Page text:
Fighting Apathy #6: Protecting Board Powers in a Condo Association

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One of the themes I reiterate is that being in a Condo Association is about compromise and knowing when to back down.  But I also have mentioned that there are times where you need to lay down on the tracks.   Today’s Fighting Apathy will tell you when that’s OK and the right thing to do so that you are protecting Board Powers in a Condo Association.  

One of the biggest slides an Association has towards breaking bad is when powers that are to be held by the Board are circumvented.  This is illegal, and it is wrong.  Unfortunately it happens often.  When you read those horror stories about rogue Board Members or corrupt Management, often they are not only carrying out illegal activities but also circumventing the powers of the Board.  In many cases, if the Board protected its powers better, you would not have seen the illegal activity occur.  But when people are apathetic and Boards break bad – that’s when bad stuff happens.  

You must play your part in fighting corruption by protecting the Board's power.
You must play your part in fighting corruption by protecting the Board’s power.

To stop this, the Board – and Management – must police the powers of the Board strictly.  You must ensure there is no “drifting” towards being informal when it comes to these three major issues:

  1. Awarding contracts fairly.  All contracts should be awarded by a majority vote of the Board in an open meeting and documented in the minutes.  This ensures transparency of how the Association is spending its money.
  2. Waiving of fees.  Any time fees are waived – such as late fees being waived due to a collection deal, hardship, etc. – it must be done by a majority of the Board.  This may be done in executive session to protect the identity of the individual requesting the waiver, but you must ensure the Board votes on this as a group.  The request should be documented (typically email) from the requesting Owner, and the decision must be documented in email in the response from the Board.  Management should keep these records.  
  3. Hiring, firing, performance reviews and compensation of key staff.  You may delegate some of this authority to your Management, particularly in larger buildings, but ultimately you must ensure that the Board is keeping tabs on the personnel issues of your building.  This is particularly important when it comes to annual reviews of staff and compensation.  Any conflicts of interest – such as familial relationships in Management – should be proactively disclosed and appropriate controls to prevent nepotism instituted.  

Although there are certainly exceptions to everything, these major authorities all require a majority vote of a Condo Board quorum in order to be enacted correctly and legally.  This means that before any of these decisions are made, you need a majority of the Board to show up (i.e., a quorum), and they must formally vote.  It doesn’t matter the situation – from waiving a $10 late fee from an Owner, to awarding a $1,000 bonus to a member of Management.  As soon as you start to break these rules, bad things happen – first it’s a small late fee waived without appropriate process, then it’s a large late fee waived for a friend of a Board member.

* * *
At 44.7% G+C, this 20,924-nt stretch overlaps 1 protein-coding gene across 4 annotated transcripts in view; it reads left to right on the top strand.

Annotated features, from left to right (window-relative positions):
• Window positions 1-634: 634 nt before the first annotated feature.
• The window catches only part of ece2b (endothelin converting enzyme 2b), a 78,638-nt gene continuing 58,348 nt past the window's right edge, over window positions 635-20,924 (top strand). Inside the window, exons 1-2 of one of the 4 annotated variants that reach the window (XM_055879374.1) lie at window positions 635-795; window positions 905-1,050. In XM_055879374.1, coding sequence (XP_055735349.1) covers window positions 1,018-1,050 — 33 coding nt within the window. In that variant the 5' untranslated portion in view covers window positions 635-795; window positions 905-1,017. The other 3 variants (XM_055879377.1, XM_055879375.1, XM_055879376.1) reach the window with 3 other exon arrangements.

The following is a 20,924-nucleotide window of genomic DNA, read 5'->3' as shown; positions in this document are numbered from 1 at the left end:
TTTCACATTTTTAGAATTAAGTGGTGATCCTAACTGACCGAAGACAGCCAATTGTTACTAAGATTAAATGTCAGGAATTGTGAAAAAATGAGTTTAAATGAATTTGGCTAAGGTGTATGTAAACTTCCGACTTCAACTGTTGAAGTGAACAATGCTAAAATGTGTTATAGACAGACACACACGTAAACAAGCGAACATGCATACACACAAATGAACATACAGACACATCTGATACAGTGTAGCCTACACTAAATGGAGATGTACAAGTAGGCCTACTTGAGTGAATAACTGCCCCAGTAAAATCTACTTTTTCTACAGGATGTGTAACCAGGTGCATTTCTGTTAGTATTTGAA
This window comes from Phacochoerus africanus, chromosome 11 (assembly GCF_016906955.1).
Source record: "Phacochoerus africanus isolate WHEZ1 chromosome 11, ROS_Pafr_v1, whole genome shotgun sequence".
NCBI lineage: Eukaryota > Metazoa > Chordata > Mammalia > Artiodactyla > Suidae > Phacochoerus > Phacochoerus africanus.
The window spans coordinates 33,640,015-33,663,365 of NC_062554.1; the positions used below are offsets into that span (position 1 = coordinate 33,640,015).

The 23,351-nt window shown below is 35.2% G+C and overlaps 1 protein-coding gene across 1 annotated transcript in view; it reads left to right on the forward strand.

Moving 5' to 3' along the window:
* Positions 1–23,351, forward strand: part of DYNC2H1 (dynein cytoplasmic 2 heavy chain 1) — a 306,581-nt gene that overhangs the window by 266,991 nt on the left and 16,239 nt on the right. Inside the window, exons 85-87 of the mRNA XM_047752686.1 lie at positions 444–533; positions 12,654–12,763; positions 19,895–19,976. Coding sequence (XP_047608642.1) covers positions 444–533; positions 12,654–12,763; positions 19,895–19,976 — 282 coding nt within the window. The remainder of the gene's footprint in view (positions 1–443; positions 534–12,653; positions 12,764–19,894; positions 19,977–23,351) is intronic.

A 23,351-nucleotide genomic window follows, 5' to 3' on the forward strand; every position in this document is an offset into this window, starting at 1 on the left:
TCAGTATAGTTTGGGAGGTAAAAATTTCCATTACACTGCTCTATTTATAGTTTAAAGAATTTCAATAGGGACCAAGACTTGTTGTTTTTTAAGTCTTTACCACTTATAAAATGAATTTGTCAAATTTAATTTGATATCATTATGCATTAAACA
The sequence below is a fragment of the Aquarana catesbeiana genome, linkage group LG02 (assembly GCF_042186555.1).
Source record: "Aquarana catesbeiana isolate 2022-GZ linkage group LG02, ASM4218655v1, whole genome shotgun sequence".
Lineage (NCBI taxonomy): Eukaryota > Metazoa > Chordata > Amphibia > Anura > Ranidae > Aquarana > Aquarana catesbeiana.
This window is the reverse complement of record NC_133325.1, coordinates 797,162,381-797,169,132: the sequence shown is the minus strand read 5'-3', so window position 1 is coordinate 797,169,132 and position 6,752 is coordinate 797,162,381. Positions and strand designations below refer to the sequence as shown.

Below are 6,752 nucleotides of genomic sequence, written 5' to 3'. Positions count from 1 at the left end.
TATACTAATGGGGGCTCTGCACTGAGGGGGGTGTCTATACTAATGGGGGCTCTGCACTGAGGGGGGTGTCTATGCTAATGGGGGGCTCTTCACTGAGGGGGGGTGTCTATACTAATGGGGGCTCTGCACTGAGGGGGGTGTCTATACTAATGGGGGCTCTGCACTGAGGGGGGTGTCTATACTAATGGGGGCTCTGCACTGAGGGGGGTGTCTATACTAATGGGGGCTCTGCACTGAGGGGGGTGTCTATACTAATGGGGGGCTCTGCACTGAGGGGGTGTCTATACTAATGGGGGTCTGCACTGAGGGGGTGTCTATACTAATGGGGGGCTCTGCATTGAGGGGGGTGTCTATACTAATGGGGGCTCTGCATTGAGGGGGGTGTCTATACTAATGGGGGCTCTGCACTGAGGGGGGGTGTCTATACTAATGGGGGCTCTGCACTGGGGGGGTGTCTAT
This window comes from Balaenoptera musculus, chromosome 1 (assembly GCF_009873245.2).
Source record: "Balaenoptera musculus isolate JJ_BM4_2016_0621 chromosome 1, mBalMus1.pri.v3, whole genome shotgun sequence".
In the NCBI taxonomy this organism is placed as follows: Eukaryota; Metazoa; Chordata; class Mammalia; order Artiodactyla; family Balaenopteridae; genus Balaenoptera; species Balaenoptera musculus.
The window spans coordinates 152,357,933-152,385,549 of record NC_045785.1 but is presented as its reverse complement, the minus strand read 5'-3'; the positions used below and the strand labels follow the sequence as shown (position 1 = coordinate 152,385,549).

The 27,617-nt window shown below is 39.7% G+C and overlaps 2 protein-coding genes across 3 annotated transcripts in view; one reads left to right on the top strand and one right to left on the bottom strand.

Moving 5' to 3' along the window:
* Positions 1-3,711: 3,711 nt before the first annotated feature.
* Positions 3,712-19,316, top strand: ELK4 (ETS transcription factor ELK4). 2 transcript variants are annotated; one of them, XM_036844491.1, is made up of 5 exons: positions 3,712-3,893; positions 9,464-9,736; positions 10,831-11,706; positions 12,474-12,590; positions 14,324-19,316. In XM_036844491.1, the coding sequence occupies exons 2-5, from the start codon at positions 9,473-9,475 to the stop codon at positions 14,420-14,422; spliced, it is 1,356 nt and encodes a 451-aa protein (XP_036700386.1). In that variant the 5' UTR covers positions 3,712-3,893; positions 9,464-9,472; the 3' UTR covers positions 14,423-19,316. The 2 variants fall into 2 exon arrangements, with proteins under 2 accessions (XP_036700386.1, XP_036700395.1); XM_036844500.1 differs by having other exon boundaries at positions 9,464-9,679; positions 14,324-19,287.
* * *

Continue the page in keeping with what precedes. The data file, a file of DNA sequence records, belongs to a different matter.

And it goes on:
You must not let there be exceptions other than in the most dire of circumstances.  For example, if there is a legitimate emergency and your Management can’t find more than two of your five Board members, and those two Board members approve the spending of money with a trusted vendor the Association has used over and over again, that’s OK.  But if it’s not an emergency, and two of five Board members approve non-emergency work for a vendor who’s got a financial relationship with one of the Board members, that’s not acceptable.  

If you – as a Board member – find out that a minority of the Board is engaging in any of these activities without a proper quorum of the Board, you must make it an issue.  In the event you find your fellow Board members have engaged in this activity, I suggest you do the following:

  1. If this is a first time offense and may have been innocent, you should raise the issue in executive session with the other Board members who were also excluded present.  If they are repentant and acknowledge it was wrong, seek to mitigate the issue if possible (i.e., if it’s a reversible decision, reverse it) – but otherwise, let it go.  Make sure it doesn’t happen again.
  2. If they are not repentant, you need to get as many other Board members together and contact your Association’s lawyer for next steps.  You also should ensure the issue is documented in an open session as soon as possible so that Owners can see the possible corruption.  You want them to get involved as a movement and back you up.
    No one likes to make a scene, but sometimes a focused tantrum gets the job done.
    No one likes to make a scene, but sometimes a focused tantrum gets the job done.

Do not let these issues fester, and do not let them repeat.  Make a scene as soon as possible if you’re facing possible corruption and Board members who won’t acknowledge they are wrong.  It may seem extreme, but only by being transparent and actively fighting corruption can you make sure you have a fair and open Condo Association.  Make sure you’re stepping up and protecting Board Powers in a Condo Association to fight corruption.


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